Shelters all over the world have seen a rise in animal adoptions during the COVID-19 pandemic. Why? This article outlines some of the reasons: emotional support, the need for touch and the desire to care for another creature. All of these are especially valuable when we’re in isolation. Interacting with an animal can help with anxiety, lowering your heart rate, blood pressure and cortisol levels while increasing your feel-good dopamine.
The TheraTails Program, supported by Third Point Re and run jointly by Seaglass Clinical Consulting and the Bermuda SPCA, builds on these benefits by incorporating animals into psychotherapy. We’ve seen, at first-hand, the therapeutic power of working with animals.
We combine clinical expertise with behavioural knowledge in a multidisciplinary team approach. A clinical psychologist and an animal specialist are both present throughout each session. As well as animal-assisted psychotherapy (AAP), which takes place with the dogs and cats, rabbits and rodents of the SPCA shelter, we also practice the international gold standard for Equine-Assisted Psychotherapy (EAP), the Eagala model, with our certified Eagala practitioner (read about our experiences at a recent conference here). As we use shelter animals, we can tap in to narratives of loss, abandonment, re-parenting and reparation with our clients.
What does a session look like? First of all, our clinical psychologist performs the triage and assessment in-office, and will explain to the client exactly what to expect. We then move to the shelter. The client is introduced to our co-therapist and asked to choose an animal or animals to work with – this often brings up the interesting discussions. Depending on the client’s needs, we then work with the animals actively or more mindfully.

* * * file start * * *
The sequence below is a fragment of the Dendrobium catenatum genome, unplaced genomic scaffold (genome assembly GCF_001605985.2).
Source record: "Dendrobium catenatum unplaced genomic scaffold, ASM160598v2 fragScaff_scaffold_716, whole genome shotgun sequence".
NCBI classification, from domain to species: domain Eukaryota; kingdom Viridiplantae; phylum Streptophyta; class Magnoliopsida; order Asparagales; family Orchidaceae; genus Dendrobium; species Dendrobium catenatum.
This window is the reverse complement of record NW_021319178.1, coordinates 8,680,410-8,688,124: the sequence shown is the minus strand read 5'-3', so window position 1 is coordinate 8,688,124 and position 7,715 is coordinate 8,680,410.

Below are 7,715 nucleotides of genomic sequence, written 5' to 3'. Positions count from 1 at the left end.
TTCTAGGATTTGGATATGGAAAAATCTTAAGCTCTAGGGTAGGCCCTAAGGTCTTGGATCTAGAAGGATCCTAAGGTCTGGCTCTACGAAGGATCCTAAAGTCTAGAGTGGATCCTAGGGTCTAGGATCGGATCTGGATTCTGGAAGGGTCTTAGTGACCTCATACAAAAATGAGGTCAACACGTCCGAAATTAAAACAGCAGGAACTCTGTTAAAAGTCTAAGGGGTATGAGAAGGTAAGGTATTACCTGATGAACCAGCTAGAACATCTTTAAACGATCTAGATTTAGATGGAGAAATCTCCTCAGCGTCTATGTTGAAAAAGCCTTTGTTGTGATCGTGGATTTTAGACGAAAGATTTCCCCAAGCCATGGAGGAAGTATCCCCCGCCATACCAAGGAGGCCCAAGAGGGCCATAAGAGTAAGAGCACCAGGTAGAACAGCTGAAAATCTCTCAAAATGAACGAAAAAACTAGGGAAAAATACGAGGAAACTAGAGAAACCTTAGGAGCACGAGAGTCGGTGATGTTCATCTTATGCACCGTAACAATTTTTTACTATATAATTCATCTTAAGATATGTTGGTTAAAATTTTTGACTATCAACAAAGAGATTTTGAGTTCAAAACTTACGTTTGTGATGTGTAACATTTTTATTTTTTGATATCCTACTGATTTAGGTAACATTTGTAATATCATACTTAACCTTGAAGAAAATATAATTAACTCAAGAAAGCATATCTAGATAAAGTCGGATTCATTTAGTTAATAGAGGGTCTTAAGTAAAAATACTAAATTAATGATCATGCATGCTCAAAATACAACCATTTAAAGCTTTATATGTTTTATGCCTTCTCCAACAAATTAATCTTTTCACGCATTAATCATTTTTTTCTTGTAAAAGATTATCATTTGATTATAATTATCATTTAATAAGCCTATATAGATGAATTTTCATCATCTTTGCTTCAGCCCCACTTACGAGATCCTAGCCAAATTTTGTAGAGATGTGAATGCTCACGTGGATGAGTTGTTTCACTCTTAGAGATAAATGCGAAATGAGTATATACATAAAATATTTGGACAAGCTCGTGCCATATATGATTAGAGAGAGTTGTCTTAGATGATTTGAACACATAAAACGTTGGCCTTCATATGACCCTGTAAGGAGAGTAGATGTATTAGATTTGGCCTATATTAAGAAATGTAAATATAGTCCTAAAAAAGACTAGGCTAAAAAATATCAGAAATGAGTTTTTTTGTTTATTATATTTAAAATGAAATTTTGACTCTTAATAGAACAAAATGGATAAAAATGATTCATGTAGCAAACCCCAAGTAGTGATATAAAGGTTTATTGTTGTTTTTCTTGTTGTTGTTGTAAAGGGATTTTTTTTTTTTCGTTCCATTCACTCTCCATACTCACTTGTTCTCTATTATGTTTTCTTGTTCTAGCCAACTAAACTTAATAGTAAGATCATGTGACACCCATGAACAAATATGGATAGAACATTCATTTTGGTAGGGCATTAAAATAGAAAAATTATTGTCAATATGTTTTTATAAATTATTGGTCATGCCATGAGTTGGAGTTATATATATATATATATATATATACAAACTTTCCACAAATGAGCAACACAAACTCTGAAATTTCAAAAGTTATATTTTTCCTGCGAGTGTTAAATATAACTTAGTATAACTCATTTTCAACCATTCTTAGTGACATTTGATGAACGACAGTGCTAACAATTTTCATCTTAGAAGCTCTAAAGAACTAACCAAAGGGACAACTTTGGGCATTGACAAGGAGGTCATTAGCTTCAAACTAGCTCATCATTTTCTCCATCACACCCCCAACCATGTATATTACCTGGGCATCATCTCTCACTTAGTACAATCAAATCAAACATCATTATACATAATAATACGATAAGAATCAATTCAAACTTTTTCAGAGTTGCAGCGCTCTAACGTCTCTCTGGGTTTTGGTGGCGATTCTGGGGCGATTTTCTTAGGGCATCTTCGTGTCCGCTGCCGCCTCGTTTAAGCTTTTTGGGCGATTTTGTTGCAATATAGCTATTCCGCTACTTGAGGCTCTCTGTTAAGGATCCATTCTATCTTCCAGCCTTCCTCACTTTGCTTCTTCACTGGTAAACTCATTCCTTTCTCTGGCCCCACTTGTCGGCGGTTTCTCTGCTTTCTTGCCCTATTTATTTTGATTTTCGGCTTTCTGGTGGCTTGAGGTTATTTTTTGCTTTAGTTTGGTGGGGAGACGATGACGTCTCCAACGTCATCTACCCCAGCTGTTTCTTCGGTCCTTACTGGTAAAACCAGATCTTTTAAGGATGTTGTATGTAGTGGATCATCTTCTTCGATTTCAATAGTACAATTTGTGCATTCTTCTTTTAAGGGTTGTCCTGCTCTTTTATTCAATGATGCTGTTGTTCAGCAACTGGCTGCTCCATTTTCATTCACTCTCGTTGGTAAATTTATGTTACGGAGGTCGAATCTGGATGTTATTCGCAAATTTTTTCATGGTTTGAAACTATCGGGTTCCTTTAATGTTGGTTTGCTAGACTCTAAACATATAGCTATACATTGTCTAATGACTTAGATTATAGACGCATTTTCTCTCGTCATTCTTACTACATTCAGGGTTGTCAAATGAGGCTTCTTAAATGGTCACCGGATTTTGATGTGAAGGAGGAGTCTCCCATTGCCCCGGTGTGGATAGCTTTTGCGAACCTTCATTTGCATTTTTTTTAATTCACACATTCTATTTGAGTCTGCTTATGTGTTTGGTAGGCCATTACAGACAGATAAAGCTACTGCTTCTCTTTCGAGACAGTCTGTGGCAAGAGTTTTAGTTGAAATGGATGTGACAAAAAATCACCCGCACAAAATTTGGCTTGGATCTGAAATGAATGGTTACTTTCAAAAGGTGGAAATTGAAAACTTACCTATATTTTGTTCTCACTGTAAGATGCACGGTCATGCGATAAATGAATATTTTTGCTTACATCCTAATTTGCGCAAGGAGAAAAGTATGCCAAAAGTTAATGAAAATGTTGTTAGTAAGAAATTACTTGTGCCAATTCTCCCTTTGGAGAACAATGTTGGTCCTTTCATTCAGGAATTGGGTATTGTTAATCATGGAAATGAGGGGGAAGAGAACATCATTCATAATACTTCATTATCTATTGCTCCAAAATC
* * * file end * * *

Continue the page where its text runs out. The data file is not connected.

For the more active therapies, socialising or training animals, the client experiences a sense of agency, an immediacy of connection and the buzz of collaborative achievement. In other, quieter sessions the focus is on the animal and our observations; we are all in the present, using the safe space for reflection or simply silent acceptance.
The Eagala sessions with our therapy horse are a paradox; while they sometimes seem calm and uneventful, there is a lot going on under the surface. During the Eagala sessions the team and the client have had insights that many sessions of more conventional therapy have failed to elicit; it is very a powerful catalyst.
If you would like to learn about the process in more detail, and have a look at our qualifications and training, please see our TheraTails brochure here. Now, we also have a TheraTails Instagram where we offer snapshots of how and why AAP and EAP work; and what it might feel like to experience a session.
Due to the current situation we have now started to use a telehealth approach, offering an approximate experience of being with animals however we can. We have just run our first tele-AAP sessions and have some creative ideas gleaned from our Eagala Network for the EAP. Contact us to find out more.
How about you and your pet, right now, at home? Well, there has been some interesting research about the ‘mirroring’ function of animal companions, and how closely they are identified with the self. This means that when you stroke, soothe and comfort an anxious animal, you are nurturing part of yourself. It is a cycle: as the animal relaxes, you too will experience a shift in your internal state. Being with your animal companion is an effective first step in managing and overcoming your anxiety.